Comitted to PEOPLE'S RIGHT TO KNOW
Vol. 4 Num 59 Fri. July 25, 2003  
   
Editorial


In memoriam
Rose petals for Ishtiaque Chacha


Ihad not seen him board the plane but he was there in the first class. He and his wife National Professor Sufia Ahmed were traveling to Bangkok from Dhaka. They were going to Sri Lanka to observe polls. So was I, but just for a holiday with my (late) husband General Anis Waiz. I was a PhD student in London and Barrister Ishtiaque Ahmed, Chacha, as I addressed him, wasn't very happy to see me getting married before finishing my PhD programme. He looked at me,'Please finish your work, your father and I toiled so hard to study abroad, your struggles are nothing compared to that, we even had to wash dishes in restaurants!'

His humble admonition rang loud bells in my ears, they were a generation who had toiled hard to reach the fine stages of being the pillars of this society. They started their careers from scratch and rose to eminence in the truest sense of the term. Barrister Ishtiaque was the first person,other than my own father, who took me in his arms when I was born in London while they were both studying in the bar. Many years later I discovered my grandfather's letters to his wife. He was visiting his son in London around 1956 when both my parents and the Ishtiaques were studying there. In every letter he mentioned their names, of visiting them, eating at their place and even the menu that was served!

These stories and many more I had heard from my childhood which is also full of memories of Ishtiaque chacha who stood tall not only with his physical presence but also with his love for our family. As he entered the house we were petrified that the routine would start, he would assemble me and my sister Naeela and their own two children Rifat and Raina against the wall of our house. He'd call every one to witness the Laurel and Hardy-like comedy specially with Raina being a huge tall girl and Naeela a small tiny tot still at ten. Many such differences existed between the Ahmed family and ours but their friendship persisted through thick and thin. So much so that Ishtiaque chacha almost died in the arms of his best friend, my father former Chief Justice Mustafa Kamal.

Although we had this long association, I never stopped discovering various aspects of Chacha and the day my father took oath as the Chief Justice, I had a wonderful revelation. The High Court Bar Association gave a reception to my father where Barrister Ishtiaque addressed the audience. I was so impressed to hear his fluent and impeccable Bangla that I was almost in tears with joy. My father had always teased him with the colloquial 'khotta' meaning 'non-Bengali' but the choice of words, diction and congruence of thoughts that emerged from his Bangla speech was just remarkable. My daughter Ashna e-mailed his grandchild Lia in London 'Your grandfather mentioned two generations of bondage between the two families, he left us out'. Grandfather got back a dose from his most loving granddaughter in London and even apologised to Ashna.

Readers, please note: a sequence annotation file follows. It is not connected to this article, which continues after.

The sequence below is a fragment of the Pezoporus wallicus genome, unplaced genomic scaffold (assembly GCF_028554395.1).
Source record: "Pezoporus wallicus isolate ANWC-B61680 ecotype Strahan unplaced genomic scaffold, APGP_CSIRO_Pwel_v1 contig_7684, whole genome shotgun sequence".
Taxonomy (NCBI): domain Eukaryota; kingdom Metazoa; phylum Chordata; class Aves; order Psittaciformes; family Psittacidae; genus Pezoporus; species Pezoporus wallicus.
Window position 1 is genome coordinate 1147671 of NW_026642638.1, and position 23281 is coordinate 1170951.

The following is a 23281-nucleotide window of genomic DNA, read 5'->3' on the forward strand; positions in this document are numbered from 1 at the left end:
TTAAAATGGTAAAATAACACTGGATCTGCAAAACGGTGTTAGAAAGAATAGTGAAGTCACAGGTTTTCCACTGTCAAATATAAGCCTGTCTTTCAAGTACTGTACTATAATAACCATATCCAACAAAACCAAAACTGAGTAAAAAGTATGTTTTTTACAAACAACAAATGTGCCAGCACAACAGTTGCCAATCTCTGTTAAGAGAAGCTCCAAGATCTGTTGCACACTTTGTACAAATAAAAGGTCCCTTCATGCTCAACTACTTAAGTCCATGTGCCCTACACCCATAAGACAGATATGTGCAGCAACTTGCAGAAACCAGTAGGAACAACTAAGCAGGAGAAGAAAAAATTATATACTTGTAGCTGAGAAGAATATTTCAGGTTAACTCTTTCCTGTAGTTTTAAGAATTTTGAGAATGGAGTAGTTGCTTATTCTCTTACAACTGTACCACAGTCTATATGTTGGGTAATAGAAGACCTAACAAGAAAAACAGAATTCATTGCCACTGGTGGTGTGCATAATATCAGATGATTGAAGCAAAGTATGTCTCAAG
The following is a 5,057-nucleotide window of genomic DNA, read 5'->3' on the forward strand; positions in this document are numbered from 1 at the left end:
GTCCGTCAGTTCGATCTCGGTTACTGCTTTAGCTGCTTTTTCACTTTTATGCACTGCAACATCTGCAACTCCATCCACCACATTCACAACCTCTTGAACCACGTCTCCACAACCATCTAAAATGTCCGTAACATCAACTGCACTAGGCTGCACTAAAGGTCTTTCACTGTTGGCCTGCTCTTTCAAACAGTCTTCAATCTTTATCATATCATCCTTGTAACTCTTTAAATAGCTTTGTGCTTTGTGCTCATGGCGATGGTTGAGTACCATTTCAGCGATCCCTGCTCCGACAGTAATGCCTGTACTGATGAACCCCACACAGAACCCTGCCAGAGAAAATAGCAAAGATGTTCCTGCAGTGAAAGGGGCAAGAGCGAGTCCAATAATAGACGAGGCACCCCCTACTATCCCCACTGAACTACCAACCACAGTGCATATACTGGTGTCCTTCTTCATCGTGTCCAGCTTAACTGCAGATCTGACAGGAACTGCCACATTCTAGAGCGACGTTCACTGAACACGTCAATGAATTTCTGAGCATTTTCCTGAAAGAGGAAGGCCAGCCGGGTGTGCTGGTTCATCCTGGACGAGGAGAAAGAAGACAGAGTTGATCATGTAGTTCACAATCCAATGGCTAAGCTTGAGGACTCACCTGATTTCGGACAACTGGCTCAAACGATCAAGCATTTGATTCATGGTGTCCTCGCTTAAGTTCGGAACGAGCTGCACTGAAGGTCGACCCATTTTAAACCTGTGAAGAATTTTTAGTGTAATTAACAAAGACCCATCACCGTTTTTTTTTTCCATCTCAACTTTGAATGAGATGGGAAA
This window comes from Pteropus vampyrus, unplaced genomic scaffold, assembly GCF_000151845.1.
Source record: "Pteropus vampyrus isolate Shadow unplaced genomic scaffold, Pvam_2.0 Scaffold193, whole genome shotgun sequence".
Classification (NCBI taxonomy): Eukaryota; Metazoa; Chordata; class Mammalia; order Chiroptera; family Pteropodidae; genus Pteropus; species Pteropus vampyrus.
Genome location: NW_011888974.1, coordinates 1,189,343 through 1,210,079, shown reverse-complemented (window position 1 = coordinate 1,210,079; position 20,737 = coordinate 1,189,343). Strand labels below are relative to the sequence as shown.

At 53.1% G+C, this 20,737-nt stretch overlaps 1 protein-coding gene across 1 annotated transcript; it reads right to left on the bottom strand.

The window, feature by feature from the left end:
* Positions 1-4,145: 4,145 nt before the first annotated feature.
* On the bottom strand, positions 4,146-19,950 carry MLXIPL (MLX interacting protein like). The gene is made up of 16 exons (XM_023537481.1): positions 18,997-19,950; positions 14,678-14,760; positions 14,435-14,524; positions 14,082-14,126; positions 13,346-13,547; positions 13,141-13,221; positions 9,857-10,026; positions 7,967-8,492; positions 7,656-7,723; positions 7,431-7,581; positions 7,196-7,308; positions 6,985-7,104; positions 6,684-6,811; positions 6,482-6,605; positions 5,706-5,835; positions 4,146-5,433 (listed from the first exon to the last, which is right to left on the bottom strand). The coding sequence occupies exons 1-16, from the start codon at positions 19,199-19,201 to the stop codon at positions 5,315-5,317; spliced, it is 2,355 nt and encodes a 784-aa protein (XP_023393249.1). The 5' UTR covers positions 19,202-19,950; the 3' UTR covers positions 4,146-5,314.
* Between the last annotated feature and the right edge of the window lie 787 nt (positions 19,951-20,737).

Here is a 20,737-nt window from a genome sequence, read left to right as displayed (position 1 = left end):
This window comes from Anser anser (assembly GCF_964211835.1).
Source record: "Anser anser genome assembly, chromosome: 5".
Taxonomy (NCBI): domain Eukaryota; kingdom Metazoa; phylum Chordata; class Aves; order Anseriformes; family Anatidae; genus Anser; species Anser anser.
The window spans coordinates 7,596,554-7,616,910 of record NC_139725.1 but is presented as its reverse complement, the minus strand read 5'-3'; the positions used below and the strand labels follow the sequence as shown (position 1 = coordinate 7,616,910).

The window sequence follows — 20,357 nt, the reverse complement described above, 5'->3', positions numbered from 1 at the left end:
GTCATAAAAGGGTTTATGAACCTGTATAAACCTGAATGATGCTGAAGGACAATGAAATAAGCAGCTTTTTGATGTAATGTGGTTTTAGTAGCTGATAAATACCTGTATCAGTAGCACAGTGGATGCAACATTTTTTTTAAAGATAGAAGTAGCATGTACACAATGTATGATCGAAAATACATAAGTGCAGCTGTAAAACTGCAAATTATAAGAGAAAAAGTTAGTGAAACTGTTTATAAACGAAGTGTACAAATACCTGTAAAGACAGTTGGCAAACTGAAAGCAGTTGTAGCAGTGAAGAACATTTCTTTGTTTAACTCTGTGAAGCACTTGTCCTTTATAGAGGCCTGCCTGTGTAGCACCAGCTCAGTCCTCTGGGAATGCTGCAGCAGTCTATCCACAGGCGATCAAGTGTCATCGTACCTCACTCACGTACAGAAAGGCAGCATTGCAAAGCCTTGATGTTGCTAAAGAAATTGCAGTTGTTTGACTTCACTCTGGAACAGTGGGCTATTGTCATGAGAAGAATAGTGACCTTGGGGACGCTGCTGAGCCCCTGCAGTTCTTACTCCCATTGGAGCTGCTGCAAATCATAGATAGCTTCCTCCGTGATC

In another of his deliberations, he was the chief guest in a programme where an English book titled 'Layman's Heart Disease' (written by Dr Boren Chokroborty) was being launched. His written speech was very long and he described his experiences in obtaining treatment in Singapore and London. Many people thought it was such an irrelevant speech until he came to Bangladesh and took treatment in Bangladesh Medical College (BMC). His final message was that the local doctors at BMC treated him far better than those he mentioned earlier. He had this strong patriotism in him and like a child would be hurt by spike-like stray comments from local newspapers.

In recent years when he became the advisor to the caretaker government for the second time, he was earnestly hopeful that he would be able to see through the separation of the judiciary during his tenure. He narrated the entire chain of events to me and Anis, as he sat in our living room, he sent the driver back home to get all the paper cuttings. He handed them to me, 'Baba please keep them nicely -- I may be gone soon and may not be able to see this through'. Chacha was so kind and loving to everyone that sometimes it was very difficult to distinguish between his real family and us. Even his juniors who worked with him had a touch of his love as he brought in food from home and insisted that they all share the food together.

My sister Naeela started her first job under him and received her first paycheck. But that was not the only first -- throughout my own academic and cultural career, every laurel that I have earned has been cheered by uncle Ishtiaque's first phone call. His own two children Justice Dr Syed Refaat Ahmed and daughter Dr Raina Fateh are the two most wonderful human beings that he and Sufia auntie have gifted to this society. The last time I visited Chacha before he was seriously ill, he was wearing his home lungi and ganji, sitting in a chair and looking at his pot plants and rose garden. He missed his children as they were away, he made me sit next to him and said 'When I will be gone who will look after these flowers?' He complained that I didn't love him enough and never took care of him. He always felt very proud of me and told everyone that he carried me when I was born.

And in death he carried my love and that of the teeming millions, his favourite rose petals were strewn all over his body as he entered the unknown world. Ishtiaque chacha came to this world to make it better for anyone and everyone around him. His right hand did not know what the left hand had given out in charity. May God grant him the beauty of the roses in heaven, the songs that he loved, the peace that he rightfully deserves.

Nashid Kamal is Professor of Demography in the Independent University, Bangladesh.